3. Very good point that his raise wasn't nearly enough if he wanted to take the pot down before the flop. As I mentioned in my post, he goes allin on that preflop reraise and of course I'm outtie in 2 seconds flat. But instead he didn't think through what he even wanted to get out of that raise to begin with, and the end result was a bet that was too small to push me out, and it ended up costing him the whole pot.

4. Totally agree about his actions on the flop -- definitely did not strike me as someone who was pushing an overpair preflop. Seemed much more like AK or AQ. If I had missed the flop entirely, I would surely have folded my shitty hand even to that weak-looking flop push. But, making top pair on the flop, and with my opponent being so short, I knew as soon as I saw the flop that I was getting it all in and would most likely win the hand. I just didn't bet out because I didn't want him to fold in case he had had a hand like AK or 88 to reraise me preflop like he did.

5. So you think Nikki and Paolo are dead and gone now? I am not so sure. I also don't give a cripe so it really doesn't matter. And I don't agree that they had to kill them off like they did. I definitely agree that one of the weaknesses of the show is how they bring on new characters out of the blue like those two -- and while we're at it that there just happened to be so many attractive people on the one flight at the same time -- but I doubt the reaction has been so negative that they needed to kill these people off. Why not just not focus on them anymore and have them in a few scenes here or there?

And lastly, I think I made this point in my post, but I think they only throw in that stuff about Ben and Juliette just to give people something to hang their hats on as far as some connection with the Others in this otherwise worthless episode. I'm sure the audience reaction to the car episode was so awful that this is how they react to that.

Nice comments.

1:46 AM  
Blogger HighOnPoker said...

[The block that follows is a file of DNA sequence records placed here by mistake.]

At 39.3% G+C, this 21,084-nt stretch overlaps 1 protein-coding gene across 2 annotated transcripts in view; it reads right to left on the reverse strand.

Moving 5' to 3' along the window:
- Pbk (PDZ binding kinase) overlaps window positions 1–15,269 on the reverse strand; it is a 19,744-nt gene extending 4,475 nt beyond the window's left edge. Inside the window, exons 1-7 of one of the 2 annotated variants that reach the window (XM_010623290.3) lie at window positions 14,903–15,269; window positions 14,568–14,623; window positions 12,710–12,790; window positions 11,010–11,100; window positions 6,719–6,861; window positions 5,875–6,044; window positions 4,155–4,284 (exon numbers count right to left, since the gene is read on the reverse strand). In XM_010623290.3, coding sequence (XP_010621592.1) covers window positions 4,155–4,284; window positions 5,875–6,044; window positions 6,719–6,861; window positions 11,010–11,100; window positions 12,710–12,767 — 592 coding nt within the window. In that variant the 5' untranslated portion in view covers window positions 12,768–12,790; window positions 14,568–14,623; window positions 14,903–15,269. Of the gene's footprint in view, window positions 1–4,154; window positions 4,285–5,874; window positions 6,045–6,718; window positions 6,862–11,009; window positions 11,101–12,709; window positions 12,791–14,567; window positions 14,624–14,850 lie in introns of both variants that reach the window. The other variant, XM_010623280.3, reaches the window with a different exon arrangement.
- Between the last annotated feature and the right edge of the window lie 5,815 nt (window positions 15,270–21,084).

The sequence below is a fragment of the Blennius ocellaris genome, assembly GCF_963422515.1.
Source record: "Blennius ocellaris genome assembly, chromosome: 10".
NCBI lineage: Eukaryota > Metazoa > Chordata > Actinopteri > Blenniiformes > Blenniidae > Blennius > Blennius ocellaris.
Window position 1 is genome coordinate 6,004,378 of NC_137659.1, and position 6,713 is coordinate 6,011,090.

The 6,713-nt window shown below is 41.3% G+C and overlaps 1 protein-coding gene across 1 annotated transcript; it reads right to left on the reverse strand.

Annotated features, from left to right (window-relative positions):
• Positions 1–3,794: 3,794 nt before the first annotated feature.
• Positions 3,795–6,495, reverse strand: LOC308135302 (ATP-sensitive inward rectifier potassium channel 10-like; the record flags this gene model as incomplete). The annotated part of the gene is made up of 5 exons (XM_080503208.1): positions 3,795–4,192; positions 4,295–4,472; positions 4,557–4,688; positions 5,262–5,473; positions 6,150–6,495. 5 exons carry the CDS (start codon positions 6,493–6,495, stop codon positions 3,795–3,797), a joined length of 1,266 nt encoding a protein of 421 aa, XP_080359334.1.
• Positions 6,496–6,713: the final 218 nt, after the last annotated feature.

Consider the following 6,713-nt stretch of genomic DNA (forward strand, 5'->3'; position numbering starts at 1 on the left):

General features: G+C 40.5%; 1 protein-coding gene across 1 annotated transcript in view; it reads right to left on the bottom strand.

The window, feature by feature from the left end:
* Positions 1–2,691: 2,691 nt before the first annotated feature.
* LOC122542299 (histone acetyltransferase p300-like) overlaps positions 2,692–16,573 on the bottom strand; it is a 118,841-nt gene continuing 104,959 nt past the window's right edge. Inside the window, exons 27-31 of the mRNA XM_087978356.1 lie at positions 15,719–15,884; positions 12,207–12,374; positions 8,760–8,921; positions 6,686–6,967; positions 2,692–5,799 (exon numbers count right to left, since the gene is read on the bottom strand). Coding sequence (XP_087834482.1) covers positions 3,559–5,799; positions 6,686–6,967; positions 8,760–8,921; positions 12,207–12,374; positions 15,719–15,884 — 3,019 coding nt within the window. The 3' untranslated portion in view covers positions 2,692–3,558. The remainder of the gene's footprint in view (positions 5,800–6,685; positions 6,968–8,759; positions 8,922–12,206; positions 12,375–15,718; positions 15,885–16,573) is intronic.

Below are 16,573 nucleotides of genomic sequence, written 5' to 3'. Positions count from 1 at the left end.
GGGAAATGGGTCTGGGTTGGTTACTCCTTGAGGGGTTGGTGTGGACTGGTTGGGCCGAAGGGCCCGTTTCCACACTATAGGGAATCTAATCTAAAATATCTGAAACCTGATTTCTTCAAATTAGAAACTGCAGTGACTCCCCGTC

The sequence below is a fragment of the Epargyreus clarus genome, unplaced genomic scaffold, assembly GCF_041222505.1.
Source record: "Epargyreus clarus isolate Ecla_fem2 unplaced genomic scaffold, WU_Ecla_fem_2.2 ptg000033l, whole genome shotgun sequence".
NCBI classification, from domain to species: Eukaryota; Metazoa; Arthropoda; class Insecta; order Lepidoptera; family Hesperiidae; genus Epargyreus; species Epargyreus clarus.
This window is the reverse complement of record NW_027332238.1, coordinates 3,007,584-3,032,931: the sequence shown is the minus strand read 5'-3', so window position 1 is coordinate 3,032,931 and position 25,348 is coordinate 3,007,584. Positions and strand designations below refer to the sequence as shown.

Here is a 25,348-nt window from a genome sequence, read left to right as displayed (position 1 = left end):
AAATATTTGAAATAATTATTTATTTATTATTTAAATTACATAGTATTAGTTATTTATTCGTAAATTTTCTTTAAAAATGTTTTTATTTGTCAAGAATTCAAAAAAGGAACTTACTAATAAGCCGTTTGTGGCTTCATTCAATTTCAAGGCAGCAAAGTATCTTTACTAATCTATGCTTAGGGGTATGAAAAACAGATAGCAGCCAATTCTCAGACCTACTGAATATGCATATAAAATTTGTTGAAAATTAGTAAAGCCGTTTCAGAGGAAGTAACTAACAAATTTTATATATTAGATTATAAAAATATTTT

I like your play. You explained it perfectly, so I'm not even going into details. You made a play, it fell into place, and you got sucked out on anyway. Well played, sir.

3:43 AM  
Blogger HighOnPoker said...

After reading the comments, let me add something in response to Smokkee.

Grubby once wrote that when a player open pushes all-in on the turn, he's usually bluffing. I'm sure he added more qualifiers to that statement. Whatever the case, that always stuck with me. If he had AA or KK or something similar, he is not pushing on that harmless flop. Instead, he is going to try to extract chips with a more reasonable bet. Instead, he pushes to try to force Hoy to fold. Hoy correctly picked up on that and called.

3:54 AM  
Blogger Fuel55 said...

JTs vs 55.

Preflop: Hoy 3/10 Opponent 3/10
Postflop: Hoy 9/10 Opponent 2/10

Opponent's push looks like AK and Hoy makes excellent move. 55 is redonkulous.

4:27 AM  
Blogger smokkee said...

Jordan,

the guy pushed all in on the flop after Hoy showed weakness pre/post flop. he played his hand well IMO.

4:28 AM  
Blogger The Poker Enthusiast said...

It amazes me when players over bet a pot when they have an under pair. Though I'm not sure I like your play, his raise all-in post flop bet is only going to be called by a hand that has him beat. It is you style to play hands like JT suited and you have the ability to get away from it if it doesn't look good. His push looks like the act of desperation that it was and it paid if with a two outter hitting for him.